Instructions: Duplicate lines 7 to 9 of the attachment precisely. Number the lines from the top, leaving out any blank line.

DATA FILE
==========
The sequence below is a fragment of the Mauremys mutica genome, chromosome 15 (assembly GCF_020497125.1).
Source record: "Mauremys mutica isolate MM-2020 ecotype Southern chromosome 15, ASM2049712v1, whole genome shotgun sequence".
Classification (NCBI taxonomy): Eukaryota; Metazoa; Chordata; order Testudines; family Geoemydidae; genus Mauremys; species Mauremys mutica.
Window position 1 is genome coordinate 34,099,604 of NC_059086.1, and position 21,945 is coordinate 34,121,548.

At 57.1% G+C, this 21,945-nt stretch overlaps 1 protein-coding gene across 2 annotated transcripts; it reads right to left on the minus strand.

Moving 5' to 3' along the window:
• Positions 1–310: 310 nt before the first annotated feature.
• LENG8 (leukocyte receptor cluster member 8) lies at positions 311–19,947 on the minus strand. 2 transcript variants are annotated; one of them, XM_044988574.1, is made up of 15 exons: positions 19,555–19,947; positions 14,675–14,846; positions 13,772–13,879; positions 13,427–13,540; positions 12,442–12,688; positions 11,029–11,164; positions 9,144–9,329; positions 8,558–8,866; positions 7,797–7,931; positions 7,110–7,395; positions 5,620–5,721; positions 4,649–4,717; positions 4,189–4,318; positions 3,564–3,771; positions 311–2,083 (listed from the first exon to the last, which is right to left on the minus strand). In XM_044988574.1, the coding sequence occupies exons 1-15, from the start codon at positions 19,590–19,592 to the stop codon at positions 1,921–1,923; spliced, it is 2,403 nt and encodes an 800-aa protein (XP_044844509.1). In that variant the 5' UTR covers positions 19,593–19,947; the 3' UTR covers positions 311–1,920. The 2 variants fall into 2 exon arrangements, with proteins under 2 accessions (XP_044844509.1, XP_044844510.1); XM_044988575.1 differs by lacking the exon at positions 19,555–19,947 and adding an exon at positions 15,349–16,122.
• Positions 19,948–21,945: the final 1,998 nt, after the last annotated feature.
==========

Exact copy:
• Positions 1–310: 310 nt before the first annotated feature.
• LENG8 (leukocyte receptor cluster member 8) lies at positions 311–19,947 on the minus strand. 2 transcript variants are annotated; one of them, XM_044988574.1, is made up of 15 exons: positions 19,555–19,947; positions 14,675–14,846; positions 13,772–13,879; positions 13,427–13,540; positions 12,442–12,688; positions 11,029–11,164; positions 9,144–9,329; positions 8,558–8,866; positions 7,797–7,931; positions 7,110–7,395; positions 5,620–5,721; positions 4,649–4,717; positions 4,189–4,318; positions 3,564–3,771; positions 311–2,083 (listed from the first exon to the last, which is right to left on the minus strand). In XM_044988574.1, the coding sequence occupies exons 1-15, from the start codon at positions 19,590–19,592 to the stop codon at positions 1,921–1,923; spliced, it is 2,403 nt and encodes an 800-aa protein (XP_044844509.1). In that variant the 5' UTR covers positions 19,593–19,947; the 3' UTR covers positions 311–1,920. The 2 variants fall into 2 exon arrangements, with proteins under 2 accessions (XP_044844509.1, XP_044844510.1); XM_044988575.1 differs by lacking the exon at positions 19,555–19,947 and adding an exon at positions 15,349–16,122.
• Positions 19,948–21,945: the final 1,998 nt, after the last annotated feature.